Pop culture obsessives writing for the pop culture obsessed.
Pop culture obsessives writing for the pop culture obsessed.
Does <i>The Evil Dead</i> hold up in 2020? <i>Werewolf Ambulance</i> investigates

Does The Evil Dead hold up in 2020? Werewolf Ambulance investigates

Image: Universal History Archive/UIG (Getty Images)
PodmassPodmassIn Podmass, The A.V. Club sifts through the ever-expanding world of podcasts and recommends the previous week’s best episodes. Have your own favorite? Let us know in the comments or at podmass@avclub.com.

The Ezra Klein Show
Why The Coronavirus Is So Deadly For Black America

Illustration for article titled Does iThe Evil Dead/i hold up in 2020? iWerewolf Ambulance/i investigates

Somewhere near the beginning of the pandemic, a meme was going around to the effect of, “y’all needed a white person to tell you coronavirus is killing Black folks at an exponentially higher rate.” And, yes, maybe some folks do. This episode of The Ezra Klein Show is a demonstration of allyship, amplifying the voice of the Black community, illuminating the reasons why Black and brown populations find themselves even more vulnerable at this time. Featured guest David R. Williams, professor of public health and chair of the Department Of Social And Behavioral Sciences at the Harvard T.H. Chan School Of Public Health, lays out the long history of inequities Black and brown communities face in America, and how this inequality adversely affects their health. According to Williams, segregation, income disparity, and micro/macro aggressions correlate with negative changes in health across non-white populations—and COVID-19 has only made the issue more obvious and pressing. Throughout his conversation with Klein, Williams weaves facts, figures, and statistics together with personal anecdotes to dream a healthy future for all. [Morgan McNaught]

The Sporkful
Writer Samantha Irby Is Having Fewer Over-The-Sink Moments

Illustration for article titled Does iThe Evil Dead/i hold up in 2020? iWerewolf Ambulance/i investigates

In her work, bestselling author and creator of the blog bitchesgottaeat Samantha Irby manages to find humor in personal tragedy and hardship. As a guest on The Sporkful, a podcast that “obsess[es] about food to learn more about people,” Irby explores with compelling honesty everything from the realities of Crohn’s disease to the socioeconomic implications of what we eat—and shares some pretty fascinating stories about sex and food, too. Entertainingly self-deprecating, Irby nonetheless projects an appreciation for her personal growth that listeners might find aspirational. Sporkful host Dan Pashman is warm and insightful, unafraid to ask the sort of questions that fully engage with Irby’s sex- or health-related stories while never coming across as judgmental. [Jose Nateras]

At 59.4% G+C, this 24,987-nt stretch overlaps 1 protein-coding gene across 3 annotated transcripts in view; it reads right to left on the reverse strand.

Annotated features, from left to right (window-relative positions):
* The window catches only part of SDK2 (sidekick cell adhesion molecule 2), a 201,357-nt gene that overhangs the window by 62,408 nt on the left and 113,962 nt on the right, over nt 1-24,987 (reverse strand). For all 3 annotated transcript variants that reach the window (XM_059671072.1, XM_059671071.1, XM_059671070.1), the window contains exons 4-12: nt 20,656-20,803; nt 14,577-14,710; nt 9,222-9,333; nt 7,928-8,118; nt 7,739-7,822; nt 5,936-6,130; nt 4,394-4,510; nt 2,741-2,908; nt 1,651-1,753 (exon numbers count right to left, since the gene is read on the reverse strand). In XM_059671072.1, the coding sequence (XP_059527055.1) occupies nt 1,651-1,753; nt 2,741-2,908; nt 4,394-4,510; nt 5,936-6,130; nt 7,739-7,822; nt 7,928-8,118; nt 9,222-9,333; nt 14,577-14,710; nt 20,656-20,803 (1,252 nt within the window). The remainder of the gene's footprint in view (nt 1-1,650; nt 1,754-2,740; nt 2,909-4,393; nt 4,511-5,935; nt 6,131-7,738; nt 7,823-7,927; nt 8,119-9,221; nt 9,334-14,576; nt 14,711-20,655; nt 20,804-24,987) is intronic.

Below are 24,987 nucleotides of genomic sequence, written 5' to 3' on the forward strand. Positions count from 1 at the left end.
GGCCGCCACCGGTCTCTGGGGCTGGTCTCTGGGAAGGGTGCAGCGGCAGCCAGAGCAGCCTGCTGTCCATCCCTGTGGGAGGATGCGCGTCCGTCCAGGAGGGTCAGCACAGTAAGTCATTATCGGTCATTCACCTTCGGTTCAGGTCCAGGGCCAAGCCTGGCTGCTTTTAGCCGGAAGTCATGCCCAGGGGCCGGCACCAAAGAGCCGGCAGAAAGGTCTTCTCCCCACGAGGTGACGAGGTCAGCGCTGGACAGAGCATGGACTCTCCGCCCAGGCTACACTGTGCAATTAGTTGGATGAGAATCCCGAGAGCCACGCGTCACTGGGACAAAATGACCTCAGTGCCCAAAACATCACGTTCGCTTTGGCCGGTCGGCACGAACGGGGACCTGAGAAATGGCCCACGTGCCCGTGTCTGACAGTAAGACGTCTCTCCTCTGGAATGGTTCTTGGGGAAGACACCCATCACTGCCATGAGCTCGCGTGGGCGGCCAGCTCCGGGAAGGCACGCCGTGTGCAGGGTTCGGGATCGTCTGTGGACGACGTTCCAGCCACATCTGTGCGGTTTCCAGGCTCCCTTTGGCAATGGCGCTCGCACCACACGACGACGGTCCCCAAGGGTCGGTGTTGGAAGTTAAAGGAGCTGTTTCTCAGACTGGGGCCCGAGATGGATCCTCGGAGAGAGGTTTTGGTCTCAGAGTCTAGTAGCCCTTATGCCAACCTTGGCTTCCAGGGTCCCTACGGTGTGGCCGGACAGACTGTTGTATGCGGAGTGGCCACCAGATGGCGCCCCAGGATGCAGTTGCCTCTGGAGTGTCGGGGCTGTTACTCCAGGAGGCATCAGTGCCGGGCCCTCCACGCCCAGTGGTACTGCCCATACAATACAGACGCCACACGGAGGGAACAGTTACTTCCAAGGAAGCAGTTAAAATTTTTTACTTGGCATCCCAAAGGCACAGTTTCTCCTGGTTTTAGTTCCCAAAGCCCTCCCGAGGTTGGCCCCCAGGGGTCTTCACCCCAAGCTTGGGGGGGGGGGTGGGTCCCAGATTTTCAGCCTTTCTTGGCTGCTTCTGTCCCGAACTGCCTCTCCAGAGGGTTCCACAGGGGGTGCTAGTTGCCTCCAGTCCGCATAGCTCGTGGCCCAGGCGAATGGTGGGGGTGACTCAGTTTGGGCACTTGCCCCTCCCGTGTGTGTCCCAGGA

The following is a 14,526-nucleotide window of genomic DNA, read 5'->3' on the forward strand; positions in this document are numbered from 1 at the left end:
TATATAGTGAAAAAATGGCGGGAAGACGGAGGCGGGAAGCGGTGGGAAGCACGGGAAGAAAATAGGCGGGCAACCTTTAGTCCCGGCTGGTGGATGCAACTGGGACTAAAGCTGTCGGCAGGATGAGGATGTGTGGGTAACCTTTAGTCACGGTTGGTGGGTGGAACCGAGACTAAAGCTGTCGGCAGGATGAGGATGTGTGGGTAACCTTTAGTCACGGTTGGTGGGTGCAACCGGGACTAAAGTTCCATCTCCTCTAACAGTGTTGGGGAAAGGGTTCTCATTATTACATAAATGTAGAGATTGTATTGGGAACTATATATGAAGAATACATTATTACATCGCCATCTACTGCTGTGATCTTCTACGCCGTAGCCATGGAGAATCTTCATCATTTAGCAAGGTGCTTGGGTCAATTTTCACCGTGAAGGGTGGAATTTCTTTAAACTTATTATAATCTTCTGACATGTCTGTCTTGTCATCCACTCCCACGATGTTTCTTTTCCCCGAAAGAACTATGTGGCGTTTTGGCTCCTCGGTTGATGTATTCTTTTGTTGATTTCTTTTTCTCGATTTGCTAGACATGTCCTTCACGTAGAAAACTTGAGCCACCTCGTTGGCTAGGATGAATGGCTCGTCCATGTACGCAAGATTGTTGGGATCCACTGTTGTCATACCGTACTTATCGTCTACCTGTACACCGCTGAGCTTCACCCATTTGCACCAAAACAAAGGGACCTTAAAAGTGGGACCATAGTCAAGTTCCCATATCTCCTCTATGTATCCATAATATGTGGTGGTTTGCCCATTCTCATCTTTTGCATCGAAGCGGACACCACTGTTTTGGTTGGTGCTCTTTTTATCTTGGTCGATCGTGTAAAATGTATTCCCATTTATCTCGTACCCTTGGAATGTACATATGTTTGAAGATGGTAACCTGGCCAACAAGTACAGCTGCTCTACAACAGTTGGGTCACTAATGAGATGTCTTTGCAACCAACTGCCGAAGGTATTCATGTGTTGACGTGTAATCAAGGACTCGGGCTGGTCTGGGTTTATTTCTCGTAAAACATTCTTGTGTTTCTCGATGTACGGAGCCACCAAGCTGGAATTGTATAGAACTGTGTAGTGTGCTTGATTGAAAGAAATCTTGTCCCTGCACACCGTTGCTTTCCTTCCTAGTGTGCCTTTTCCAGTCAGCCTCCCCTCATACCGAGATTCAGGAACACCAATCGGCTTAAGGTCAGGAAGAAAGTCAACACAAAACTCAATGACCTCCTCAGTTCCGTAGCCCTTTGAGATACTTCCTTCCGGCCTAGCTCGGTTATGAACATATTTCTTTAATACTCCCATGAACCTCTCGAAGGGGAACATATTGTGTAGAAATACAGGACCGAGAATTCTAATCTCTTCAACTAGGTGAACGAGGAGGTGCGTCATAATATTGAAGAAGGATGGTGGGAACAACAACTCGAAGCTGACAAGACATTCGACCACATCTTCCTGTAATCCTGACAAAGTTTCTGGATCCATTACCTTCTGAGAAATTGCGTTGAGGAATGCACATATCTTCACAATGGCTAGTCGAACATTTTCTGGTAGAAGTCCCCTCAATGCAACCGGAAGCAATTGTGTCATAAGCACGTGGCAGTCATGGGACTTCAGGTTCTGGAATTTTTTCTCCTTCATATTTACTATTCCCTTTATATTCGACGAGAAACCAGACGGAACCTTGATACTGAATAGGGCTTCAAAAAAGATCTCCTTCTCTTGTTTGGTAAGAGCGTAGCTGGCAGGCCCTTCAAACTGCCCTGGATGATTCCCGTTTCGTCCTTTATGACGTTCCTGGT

Werewolf Ambulance
The Evil Dead (1981)

Illustration for article titled Does iThe Evil Dead/i hold up in 2020? iWerewolf Ambulance/i investigates

The public perception of 1981’s The Evil Dead has definitely shifted over time, first earning a reputation as a successful independent film, then becoming a cult classic, and now considered an iconic if schlocky B-movie, roughly hewn and dated as hell. Although Werewolf Ambulance hosts Allen and Katie have been friends for the past 10 years, they’re not technically part of the same generation, so fervent Evil Dead fandom, and the “Evil Dead Guys” who exhibited it, looked rather different throughout their respective teenage years. Katie’s mental association is the sort of skater guys who wouldn’t call her back; Allen, the older of the two, thinks of these fanboys more like Pantera devotees. Though she first saw the film at 17, Katie is particularly not fond of it in the current moment, pointing to the infamous tree-assault scene as something that reads more bleak than scary—an opinion at odds with Allen’s, whose sense of nostalgia compels him to rate this a perfect ’80s film. [Jose Nateras]

Wind Of Change
My Friend Michael

Illustration for article titled Does iThe Evil Dead/i hold up in 2020? iWerewolf Ambulance/i investigates

It’s well known that the CIA was responsible for the rise of American abstract expressionism, but did the agency also write one of the greatest whistling-centric hair metal ballads of all time? Were German rockers Scorpions in cahoots with the American government to inspire the downfall of the Soviet Union with their 1990 hit “Wind Of Change”? This is the mystery at the center of a new eight-part series from New Yorker journalist Patrick Radden Keefe. In each episode, Keefe delves deep into the paranoia and propaganda of the culture war the United States and the U.S.S.R. raged against each other until the latter’s dissolution in 1991. This is a project that has been on Keefe’s mind since 2011 when he first heard the rumor from a former CIA operative. The fact that this operative will not go on the record about saying any of this, or even admitting he was an operative, underlines just how difficult Keefe’s quest for the truth is going to be. It’s a quest well worth taking, however, as Keefe navigates the byzantine labyrinths of the intelligence community and explores how pop culture defined the Cold War. [Anthony D Herrera]

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